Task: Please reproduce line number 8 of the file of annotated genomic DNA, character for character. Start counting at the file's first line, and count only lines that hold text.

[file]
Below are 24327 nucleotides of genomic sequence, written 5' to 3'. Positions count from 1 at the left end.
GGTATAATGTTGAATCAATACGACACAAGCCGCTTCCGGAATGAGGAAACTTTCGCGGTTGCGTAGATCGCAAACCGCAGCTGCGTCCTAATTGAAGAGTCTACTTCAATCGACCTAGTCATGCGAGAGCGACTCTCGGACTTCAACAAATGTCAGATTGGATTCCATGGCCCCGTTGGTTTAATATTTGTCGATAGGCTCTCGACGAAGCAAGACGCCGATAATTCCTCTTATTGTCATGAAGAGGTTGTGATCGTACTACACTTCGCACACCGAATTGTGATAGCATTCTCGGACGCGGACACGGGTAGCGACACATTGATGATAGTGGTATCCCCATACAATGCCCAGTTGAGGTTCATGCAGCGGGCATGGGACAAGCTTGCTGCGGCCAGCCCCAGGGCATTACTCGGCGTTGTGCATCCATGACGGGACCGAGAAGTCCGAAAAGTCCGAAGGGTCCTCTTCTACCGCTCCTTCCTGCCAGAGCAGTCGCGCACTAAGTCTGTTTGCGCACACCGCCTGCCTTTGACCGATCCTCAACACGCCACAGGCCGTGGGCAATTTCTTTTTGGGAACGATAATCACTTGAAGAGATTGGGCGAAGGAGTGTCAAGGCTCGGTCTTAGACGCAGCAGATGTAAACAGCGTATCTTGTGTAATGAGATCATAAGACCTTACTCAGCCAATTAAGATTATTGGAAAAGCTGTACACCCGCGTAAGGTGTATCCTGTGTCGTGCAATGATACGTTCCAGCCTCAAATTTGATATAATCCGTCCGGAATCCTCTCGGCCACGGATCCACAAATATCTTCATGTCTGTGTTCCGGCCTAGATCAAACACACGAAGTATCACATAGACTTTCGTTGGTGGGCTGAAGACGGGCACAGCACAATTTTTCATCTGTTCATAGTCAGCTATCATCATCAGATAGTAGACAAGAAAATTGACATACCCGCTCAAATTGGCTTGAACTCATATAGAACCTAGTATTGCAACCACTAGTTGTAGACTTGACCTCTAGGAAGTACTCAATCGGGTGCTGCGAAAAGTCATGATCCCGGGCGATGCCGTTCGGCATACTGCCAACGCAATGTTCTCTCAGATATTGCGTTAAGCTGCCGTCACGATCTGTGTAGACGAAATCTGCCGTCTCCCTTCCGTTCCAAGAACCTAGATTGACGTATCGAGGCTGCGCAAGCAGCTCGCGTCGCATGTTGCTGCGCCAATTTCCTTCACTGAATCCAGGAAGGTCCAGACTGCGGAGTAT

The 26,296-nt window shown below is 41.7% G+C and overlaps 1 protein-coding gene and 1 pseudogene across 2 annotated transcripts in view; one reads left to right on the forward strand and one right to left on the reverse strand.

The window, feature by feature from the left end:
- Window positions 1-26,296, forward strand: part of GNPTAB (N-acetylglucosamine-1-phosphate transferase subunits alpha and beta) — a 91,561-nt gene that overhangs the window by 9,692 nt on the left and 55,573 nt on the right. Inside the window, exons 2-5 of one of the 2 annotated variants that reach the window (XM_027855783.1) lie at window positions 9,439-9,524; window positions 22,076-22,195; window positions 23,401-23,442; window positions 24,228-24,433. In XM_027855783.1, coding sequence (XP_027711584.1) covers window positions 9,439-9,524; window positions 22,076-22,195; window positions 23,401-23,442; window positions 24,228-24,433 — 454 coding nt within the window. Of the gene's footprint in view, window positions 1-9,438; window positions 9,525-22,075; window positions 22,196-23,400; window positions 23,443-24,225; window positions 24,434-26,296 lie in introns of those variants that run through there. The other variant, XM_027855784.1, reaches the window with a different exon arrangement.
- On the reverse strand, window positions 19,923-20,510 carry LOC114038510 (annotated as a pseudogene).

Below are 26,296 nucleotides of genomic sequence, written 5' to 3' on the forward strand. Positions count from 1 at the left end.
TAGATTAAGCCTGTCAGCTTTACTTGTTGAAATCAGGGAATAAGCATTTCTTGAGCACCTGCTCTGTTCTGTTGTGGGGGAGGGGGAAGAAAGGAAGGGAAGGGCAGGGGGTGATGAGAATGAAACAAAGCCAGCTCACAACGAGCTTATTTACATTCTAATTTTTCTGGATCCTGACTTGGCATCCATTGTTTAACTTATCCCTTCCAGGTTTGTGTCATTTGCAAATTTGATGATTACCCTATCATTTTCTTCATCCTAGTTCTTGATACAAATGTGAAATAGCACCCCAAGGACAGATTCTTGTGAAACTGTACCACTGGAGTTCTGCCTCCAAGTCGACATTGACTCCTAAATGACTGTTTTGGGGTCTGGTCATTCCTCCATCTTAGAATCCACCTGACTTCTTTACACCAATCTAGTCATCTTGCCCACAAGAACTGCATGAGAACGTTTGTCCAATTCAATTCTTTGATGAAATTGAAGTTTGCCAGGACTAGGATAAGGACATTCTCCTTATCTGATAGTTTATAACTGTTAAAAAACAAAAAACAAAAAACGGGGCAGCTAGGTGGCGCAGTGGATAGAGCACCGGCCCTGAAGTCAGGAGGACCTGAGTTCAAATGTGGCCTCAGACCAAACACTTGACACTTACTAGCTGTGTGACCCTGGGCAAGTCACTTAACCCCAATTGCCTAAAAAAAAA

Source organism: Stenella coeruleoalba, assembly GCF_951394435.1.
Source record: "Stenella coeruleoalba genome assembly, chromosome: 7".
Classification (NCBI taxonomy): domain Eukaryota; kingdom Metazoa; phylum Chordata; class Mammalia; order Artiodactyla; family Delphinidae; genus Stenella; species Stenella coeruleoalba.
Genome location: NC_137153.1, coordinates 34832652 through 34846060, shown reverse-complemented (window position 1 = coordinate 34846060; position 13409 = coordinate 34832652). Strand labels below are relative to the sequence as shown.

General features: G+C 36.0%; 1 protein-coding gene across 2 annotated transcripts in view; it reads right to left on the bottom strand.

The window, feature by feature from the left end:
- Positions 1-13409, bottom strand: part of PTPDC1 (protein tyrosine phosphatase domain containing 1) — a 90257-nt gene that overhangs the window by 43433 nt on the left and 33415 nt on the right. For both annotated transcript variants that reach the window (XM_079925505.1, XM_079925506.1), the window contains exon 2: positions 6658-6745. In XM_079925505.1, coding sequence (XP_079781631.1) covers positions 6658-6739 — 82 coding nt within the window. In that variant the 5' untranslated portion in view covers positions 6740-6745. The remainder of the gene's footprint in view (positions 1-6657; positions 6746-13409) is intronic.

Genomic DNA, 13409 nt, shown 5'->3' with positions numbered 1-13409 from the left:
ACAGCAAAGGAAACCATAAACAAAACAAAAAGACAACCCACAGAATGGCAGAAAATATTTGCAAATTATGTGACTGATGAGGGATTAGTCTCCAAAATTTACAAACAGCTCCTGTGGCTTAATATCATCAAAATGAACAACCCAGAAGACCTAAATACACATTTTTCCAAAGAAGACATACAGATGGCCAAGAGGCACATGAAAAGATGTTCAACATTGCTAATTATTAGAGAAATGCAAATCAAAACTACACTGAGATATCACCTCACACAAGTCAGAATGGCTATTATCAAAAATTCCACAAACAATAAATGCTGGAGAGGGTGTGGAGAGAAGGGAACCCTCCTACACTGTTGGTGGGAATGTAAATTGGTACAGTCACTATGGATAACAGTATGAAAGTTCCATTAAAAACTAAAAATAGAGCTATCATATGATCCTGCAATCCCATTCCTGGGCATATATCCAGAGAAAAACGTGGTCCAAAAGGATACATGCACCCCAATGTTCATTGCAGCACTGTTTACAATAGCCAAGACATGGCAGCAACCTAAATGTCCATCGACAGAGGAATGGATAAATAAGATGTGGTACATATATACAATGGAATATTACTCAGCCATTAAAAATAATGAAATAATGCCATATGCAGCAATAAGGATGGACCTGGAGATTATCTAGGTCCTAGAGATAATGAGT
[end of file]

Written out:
TAGATTAAGCCTGTCAGCTTTACTTGTTGAAATCAGGGAATAAGCATTTCTTGAGCACCTGCTCTGTTCTGTTGTGGGGGAGGGGGAAGAAAGGAAGGGAAGGGCAGGGGGTGATGAGAATGAAACAAAGCCAGCTCACAACGAGCTTATTTACATTCTAATTTTTCTGGATCCTGACTTGGCATCCATTGTTTAACTTATCCCTTCCAGGTTTGTGTCATTTGCAAATTTGATGATTACCCTATCATTTTCTTCATCCTAGTTCTTGATACAAATGTGAAATAGCACCCCAAGGACAGATTCTTGTGAAACTGTACCACTGGAGTTCTGCCTCCAAGTCGACATTGACTCCTAAATGACTGTTTTGGGGTCTGGTCATTCCTCCATCTTAGAATCCACCTGACTTCTTTACACCAATCTAGTCATCTTGCCCACAAGAACTGCATGAGAACGTTTGTCCAATTCAATTCTTTGATGAAATTGAAGTTTGCCAGGACTAGGATAAGGACATTCTCCTTATCTGATAGTTTATAACTGTTAAAAAACAAAAAACAAAAAACGGGGCAGCTAGGTGGCGCAGTGGATAGAGCACCGGCCCTGAAGTCAGGAGGACCTGAGTTCAAATGTGGCCTCAGACCAAACACTTGACACTTACTAGCTGTGTGACCCTGGGCAAGTCACTTAACCCCAATTGCCTAAAAAAAAA